With around 2 million users in the app store, you cannot expect users to just come across your app and download it. Every app has huge competition, which is why companies like Gummicube are here to help you optimize your application in the app store.

Maintenance of the App

Being dedicated to the maintenance and improvement of an app is the difference between an average app and an amazing app. For example, Snapchat started off as a simple platform for sending pictures from user to user.

With time and significant maintenance, new features such as chat, filters, and stories were added to improve the overall user experience.

Since maintaining an app can cost 1.5 times the cost of the initial development it is important to make sure that new features and changes being made are considered valuable to the user.

Below are some of our recommendations for keeping the app up-to-date.

Add features of real value

Although it may be tempting to add new and innovative features to your app, it is critical that each feature provides value and not just visual effect. More importantly, you want to add features that drive the most engagement.

This may require a trial and error approach in the maintenance process, but a focus on getting the app right will make a significant impact. A great way to validate your new feature idea is to conduct user interviews and surveys to explore what your users actually want.

This way, you are not shooting in the dark. Any experienced user experience agency can help conduct these surveys or even focus groups to make sure your ideas are in line with your user’s needs.

Keep add ons and changes consistent with your brand

When you are adding features or additions to the app, they need to be consistent with the brand. Aesthetically, with every new release, the app needs to continue to evoke the brand’s identity.

It is also important to keep your updates consistent. You don’t want to be updating your app every month for a year, but then completely stop with new features and updates for another year. Slow and steady is the way to go.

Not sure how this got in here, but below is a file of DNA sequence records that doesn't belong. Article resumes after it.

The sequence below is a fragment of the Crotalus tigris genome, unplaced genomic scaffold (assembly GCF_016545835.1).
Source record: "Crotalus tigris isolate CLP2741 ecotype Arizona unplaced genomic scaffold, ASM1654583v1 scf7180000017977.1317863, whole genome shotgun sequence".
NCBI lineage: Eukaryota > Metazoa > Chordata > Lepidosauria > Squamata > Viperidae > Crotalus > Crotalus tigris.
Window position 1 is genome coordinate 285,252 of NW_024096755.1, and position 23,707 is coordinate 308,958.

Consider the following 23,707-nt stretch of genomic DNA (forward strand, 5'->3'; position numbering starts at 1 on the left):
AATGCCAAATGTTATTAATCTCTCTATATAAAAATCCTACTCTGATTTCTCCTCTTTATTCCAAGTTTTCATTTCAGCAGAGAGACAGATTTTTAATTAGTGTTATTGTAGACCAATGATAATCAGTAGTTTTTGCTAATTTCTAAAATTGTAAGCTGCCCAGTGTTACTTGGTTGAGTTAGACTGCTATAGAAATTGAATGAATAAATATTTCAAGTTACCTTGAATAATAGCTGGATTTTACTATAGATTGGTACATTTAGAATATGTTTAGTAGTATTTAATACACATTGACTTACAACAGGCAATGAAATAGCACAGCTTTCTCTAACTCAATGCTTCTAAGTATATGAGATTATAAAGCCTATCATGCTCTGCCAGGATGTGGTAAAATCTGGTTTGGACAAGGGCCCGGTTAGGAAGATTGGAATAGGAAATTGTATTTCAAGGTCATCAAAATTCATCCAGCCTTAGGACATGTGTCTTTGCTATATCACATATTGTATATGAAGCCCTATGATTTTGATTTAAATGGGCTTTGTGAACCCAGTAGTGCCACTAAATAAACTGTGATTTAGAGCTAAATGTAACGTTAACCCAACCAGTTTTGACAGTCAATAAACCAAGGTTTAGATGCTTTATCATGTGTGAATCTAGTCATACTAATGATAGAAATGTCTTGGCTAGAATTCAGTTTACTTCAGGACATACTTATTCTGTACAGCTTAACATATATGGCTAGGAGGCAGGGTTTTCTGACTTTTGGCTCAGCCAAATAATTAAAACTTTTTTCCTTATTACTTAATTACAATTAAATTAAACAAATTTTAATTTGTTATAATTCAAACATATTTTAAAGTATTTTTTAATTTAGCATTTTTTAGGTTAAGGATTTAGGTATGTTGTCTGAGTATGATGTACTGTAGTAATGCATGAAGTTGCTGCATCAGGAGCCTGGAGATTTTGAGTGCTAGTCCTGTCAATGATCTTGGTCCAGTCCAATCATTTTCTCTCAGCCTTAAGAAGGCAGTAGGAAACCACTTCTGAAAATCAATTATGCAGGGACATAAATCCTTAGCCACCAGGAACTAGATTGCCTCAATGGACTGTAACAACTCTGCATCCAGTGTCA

The development process of an app is just the beginning of your new mobile app’s journey. It is important while the development is still underway that you consider the next steps and start planning your marketing campaigns.

No users means an unsuccessful app, so this phase is really mission-critical.

Both the marketing and the maintenance of the app are extremely powerful  components that can determine the success of an app.

The Real Cost of Developing a Mobile App

How much does it cost to develop a mobile app? Our sales team receives this question frequently in reference to creating apps like Facebook, Uber, Tinder and others. The truth is that depending on your app’s features and scope, your application cost can vary wildly. Many customers have yet to sit down and specify every piece of functionality that they wish to include in their app.

When it comes to apps, marketing rules still apply. When creating an app, you must think of it as a product. What is your offer? How will you be pricing your app? Your price policy should be both attractive to your users, and cover your expenses in developing the app.

A mobile app is not only a development story. It is all about reasons, resources, value and strategy. Usually, the price to develop an app splits into development costs and support costs – things like maintenance, promotion, sales and support. The average cost to develop an app, then, is only approximately 30-50% of your total cost. The other 50-70% goes into post-development support.

When you are ready to start developing your app, you have to be very specific about which features to include and how they will be developed. For example, saying “I want an app like Facebook,” there are a variety of sub-features which may or may not need to be included. Within the context of Facebook’s overall operations, the mobile app is only one part.

Want another Facebook? Great! Let’s take a look at Facebook’s timeline, with its initial funding round of $500K. Counting 30-50% from this first investment, we may get an approximate price for development of an app – $150K to $250K.

This is the approximate cost to start up a “Facebook-like” app with all of the same features. Can you afford it? And perhaps more importantly, can you afford to nurture the app through marketing, promotion and support? Do you have a long-term plan?

Let’s take a look at the Uber case for another example. This actually refers to the application bundle, including a website, the consumer app, a private driver’s app, and a manager’s app. Uber’s seed round raised $200K. If you apply the 30-50% rule, you get $60K-$100K. This may be the price to develop an app like Uber.

On the marketing side, you may have heard of safety and legal issues relating to Uber and analog services. You may also be aware of an increasing number of Uber competitors saturating the market. Are you able to face that challenge to its full extent? Do you have enough resources for that, while still having some left over to support the app?